Background: Protective athletic mouthguards (PAMs) have been worn in competitive sports for more than 100 years. Today, participants in contact and noncontact sports wear PAMs. Hypothesis: Wearing a PAM produces oral injury. Study Type: Case series. Study Design and Methods: Sixty-two Division I football players voluntarily participated in the study. Before the beginning of the season, each player underwent a thorough oral examination, and all abnormal oral findings were photographed (hyperkeratosis, erythema, ulceration, and combinations thereof). At midseason, 14 players were given complete oral examinations, with all abnormal oral findings documented. At season end, all remaining players (n = 53) had complete oral examinations and photographs taken of abnormal oral findings. Results: The preseason examination of 62 players found a total of 85 lesions (1.4 lesions per player) on the gingiva (n = 17), buccal mucosa (n = 60), and palate (n = 8). The 14 midseason players had 28 lesions (2.0 lesions per player) on gingiva (n = 8), buccal mucosa (n = 16), and tongue (n = 4). At season end, the 53 remaining players had 198 lesions (3.7 per player) on the gingiva (n = 96), buccal mucosa (n = 79), tongue (n = 18), and palate (n = 5). In addition, the lesion intensity scores progressively increased over the season. Because the palate did not come into direct contact with the PAM, it was used as an internal control. Conclusion: The wearing of a PAM may increase the number and intensity of oral mucosal injuries, which may cause localized soft tissue reactions such as hyperkeratosis, erythema, and ulceration. Clinical Relevance: Because the PAM reduces tooth injury but may cause oral lesions, it should be sanitized daily and changed regularly and replaced whenever it becomes sharp and jagged or when the athlete develops an irritation in the mouth.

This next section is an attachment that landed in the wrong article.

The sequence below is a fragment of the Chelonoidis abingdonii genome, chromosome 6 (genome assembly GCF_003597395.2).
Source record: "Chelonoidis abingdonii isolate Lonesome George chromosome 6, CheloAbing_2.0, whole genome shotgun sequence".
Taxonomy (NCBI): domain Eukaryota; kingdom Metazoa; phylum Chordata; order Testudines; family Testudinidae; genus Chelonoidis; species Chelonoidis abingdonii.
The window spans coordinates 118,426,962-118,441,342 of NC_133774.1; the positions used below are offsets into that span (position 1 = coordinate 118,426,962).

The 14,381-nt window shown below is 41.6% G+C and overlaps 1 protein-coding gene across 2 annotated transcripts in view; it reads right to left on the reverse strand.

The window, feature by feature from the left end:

- Disease transmission
- Mouthguard care
- Oral infections
- Protective athletic mouthguard
- Systemic infections